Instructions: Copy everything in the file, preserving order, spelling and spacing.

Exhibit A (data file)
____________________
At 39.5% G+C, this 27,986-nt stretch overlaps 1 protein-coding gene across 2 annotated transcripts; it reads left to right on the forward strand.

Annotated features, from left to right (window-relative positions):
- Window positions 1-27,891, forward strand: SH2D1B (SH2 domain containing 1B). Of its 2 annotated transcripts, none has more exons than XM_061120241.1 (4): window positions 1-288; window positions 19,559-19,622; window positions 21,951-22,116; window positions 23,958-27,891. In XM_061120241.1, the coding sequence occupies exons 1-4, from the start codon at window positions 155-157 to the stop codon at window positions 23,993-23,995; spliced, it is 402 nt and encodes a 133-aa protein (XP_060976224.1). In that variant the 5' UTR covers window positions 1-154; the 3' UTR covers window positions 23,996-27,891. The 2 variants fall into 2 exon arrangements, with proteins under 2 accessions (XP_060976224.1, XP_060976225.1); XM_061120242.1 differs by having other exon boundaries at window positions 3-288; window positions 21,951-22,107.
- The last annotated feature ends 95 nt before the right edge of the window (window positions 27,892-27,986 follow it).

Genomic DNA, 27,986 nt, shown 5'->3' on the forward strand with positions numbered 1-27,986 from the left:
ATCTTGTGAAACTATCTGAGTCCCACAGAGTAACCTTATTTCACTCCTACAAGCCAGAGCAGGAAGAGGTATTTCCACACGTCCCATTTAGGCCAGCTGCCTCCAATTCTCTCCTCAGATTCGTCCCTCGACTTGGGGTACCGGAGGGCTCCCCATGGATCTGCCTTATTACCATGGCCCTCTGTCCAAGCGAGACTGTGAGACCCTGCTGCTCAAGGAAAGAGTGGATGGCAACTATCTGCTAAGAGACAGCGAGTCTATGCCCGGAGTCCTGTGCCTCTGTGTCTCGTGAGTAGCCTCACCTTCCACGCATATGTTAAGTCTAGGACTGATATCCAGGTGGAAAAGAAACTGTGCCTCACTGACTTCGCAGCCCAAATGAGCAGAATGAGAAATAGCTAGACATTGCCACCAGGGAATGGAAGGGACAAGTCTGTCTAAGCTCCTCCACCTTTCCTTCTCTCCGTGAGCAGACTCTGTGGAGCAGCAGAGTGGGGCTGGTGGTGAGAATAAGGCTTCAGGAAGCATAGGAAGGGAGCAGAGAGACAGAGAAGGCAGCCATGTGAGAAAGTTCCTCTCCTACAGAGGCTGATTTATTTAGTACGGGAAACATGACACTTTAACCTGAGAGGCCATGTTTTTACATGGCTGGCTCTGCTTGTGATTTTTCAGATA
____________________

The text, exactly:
At 39.5% G+C, this 27,986-nt stretch overlaps 1 protein-coding gene across 2 annotated transcripts; it reads left to right on the forward strand.

Annotated features, from left to right (window-relative positions):
- Window positions 1-27,891, forward strand: SH2D1B (SH2 domain containing 1B). Of its 2 annotated transcripts, none has more exons than XM_061120241.1 (4): window positions 1-288; window positions 19,559-19,622; window positions 21,951-22,116; window positions 23,958-27,891. In XM_061120241.1, the coding sequence occupies exons 1-4, from the start codon at window positions 155-157 to the stop codon at window positions 23,993-23,995; spliced, it is 402 nt and encodes a 133-aa protein (XP_060976224.1). In that variant the 5' UTR covers window positions 1-154; the 3' UTR covers window positions 23,996-27,891. The 2 variants fall into 2 exon arrangements, with proteins under 2 accessions (XP_060976224.1, XP_060976225.1); XM_061120242.1 differs by having other exon boundaries at window positions 3-288; window positions 21,951-22,107.
- The last annotated feature ends 95 nt before the right edge of the window (window positions 27,892-27,986 follow it).

Genomic DNA, 27,986 nt, shown 5'->3' on the forward strand with positions numbered 1-27,986 from the left:
ATCTTGTGAAACTATCTGAGTCCCACAGAGTAACCTTATTTCACTCCTACAAGCCAGAGCAGGAAGAGGTATTTCCACACGTCCCATTTAGGCCAGCTGCCTCCAATTCTCTCCTCAGATTCGTCCCTCGACTTGGGGTACCGGAGGGCTCCCCATGGATCTGCCTTATTACCATGGCCCTCTGTCCAAGCGAGACTGTGAGACCCTGCTGCTCAAGGAAAGAGTGGATGGCAACTATCTGCTAAGAGACAGCGAGTCTATGCCCGGAGTCCTGTGCCTCTGTGTCTCGTGAGTAGCCTCACCTTCCACGCATATGTTAAGTCTAGGACTGATATCCAGGTGGAAAAGAAACTGTGCCTCACTGACTTCGCAGCCCAAATGAGCAGAATGAGAAATAGCTAGACATTGCCACCAGGGAATGGAAGGGACAAGTCTGTCTAAGCTCCTCCACCTTTCCTTCTCTCCGTGAGCAGACTCTGTGGAGCAGCAGAGTGGGGCTGGTGGTGAGAATAAGGCTTCAGGAAGCATAGGAAGGGAGCAGAGAGACAGAGAAGGCAGCCATGTGAGAAAGTTCCTCTCCTACAGAGGCTGATTTATTTAGTACGGGAAACATGACACTTTAACCTGAGAGGCCATGTTTTTACATGGCTGGCTCTGCTTGTGATTTTTCAGATA